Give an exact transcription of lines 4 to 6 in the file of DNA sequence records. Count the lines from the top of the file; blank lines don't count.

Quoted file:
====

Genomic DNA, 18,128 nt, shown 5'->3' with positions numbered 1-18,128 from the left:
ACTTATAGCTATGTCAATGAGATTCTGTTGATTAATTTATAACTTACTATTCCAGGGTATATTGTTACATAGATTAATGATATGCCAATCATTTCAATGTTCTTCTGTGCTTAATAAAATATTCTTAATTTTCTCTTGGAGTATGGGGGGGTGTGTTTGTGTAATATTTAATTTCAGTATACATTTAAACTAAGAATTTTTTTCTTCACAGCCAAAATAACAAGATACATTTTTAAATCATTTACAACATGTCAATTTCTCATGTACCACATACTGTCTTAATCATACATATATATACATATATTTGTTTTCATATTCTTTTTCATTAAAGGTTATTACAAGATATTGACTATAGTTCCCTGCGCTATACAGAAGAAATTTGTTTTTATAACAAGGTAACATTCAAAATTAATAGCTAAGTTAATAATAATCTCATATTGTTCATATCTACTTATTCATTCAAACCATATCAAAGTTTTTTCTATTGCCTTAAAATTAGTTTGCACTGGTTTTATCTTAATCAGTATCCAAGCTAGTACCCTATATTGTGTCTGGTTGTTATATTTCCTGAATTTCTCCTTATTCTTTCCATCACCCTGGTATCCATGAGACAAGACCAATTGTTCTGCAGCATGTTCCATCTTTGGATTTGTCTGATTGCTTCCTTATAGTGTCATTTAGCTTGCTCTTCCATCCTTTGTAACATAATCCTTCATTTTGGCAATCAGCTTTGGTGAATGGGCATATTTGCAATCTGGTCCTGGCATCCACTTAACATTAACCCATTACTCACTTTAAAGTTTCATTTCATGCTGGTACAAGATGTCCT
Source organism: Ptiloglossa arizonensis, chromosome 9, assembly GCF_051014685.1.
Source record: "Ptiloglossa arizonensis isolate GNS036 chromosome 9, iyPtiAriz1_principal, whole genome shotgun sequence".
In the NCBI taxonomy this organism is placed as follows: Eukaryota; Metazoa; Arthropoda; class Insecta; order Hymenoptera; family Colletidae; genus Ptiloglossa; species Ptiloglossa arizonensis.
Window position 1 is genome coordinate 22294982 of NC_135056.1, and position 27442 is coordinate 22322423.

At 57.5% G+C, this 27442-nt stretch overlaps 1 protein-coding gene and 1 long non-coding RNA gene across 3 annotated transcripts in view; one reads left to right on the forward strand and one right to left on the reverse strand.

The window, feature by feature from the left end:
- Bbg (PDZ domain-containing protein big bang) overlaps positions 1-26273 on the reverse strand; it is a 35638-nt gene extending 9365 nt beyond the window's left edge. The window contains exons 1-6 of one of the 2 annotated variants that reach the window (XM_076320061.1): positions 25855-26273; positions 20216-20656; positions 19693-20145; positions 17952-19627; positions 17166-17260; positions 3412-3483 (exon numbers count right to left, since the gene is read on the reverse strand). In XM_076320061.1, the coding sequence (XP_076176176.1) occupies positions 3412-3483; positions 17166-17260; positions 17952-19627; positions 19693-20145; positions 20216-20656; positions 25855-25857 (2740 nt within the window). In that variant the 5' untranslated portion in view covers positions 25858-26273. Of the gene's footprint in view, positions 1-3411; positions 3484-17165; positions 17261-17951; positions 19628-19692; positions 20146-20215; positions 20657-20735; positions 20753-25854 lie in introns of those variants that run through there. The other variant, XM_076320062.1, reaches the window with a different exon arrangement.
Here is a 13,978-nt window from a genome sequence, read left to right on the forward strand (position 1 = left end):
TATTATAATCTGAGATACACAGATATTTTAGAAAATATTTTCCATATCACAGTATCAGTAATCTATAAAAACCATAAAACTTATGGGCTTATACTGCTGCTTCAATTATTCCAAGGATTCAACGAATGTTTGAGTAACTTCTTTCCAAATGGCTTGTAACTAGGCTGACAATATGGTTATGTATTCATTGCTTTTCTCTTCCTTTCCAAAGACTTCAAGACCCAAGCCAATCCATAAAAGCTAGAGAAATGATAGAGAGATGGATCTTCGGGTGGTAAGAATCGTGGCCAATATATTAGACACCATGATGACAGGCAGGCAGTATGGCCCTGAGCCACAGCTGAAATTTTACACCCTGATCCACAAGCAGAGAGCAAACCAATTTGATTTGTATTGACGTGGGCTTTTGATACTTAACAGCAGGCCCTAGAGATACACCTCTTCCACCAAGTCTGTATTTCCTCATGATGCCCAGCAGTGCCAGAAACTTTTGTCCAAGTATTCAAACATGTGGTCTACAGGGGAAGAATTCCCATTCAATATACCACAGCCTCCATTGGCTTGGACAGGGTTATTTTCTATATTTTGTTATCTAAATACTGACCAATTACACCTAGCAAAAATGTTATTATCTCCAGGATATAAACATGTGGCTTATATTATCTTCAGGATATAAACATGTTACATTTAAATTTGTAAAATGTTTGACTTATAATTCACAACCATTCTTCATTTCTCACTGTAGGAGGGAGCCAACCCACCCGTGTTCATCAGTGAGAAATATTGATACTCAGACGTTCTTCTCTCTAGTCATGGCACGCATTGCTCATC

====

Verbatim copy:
Source record: "Ptiloglossa arizonensis isolate GNS036 chromosome 9, iyPtiAriz1_principal, whole genome shotgun sequence".
In the NCBI taxonomy this organism is placed as follows: Eukaryota; Metazoa; Arthropoda; class Insecta; order Hymenoptera; family Colletidae; genus Ptiloglossa; species Ptiloglossa arizonensis.
Window position 1 is genome coordinate 22294982 of NC_135056.1, and position 27442 is coordinate 22322423.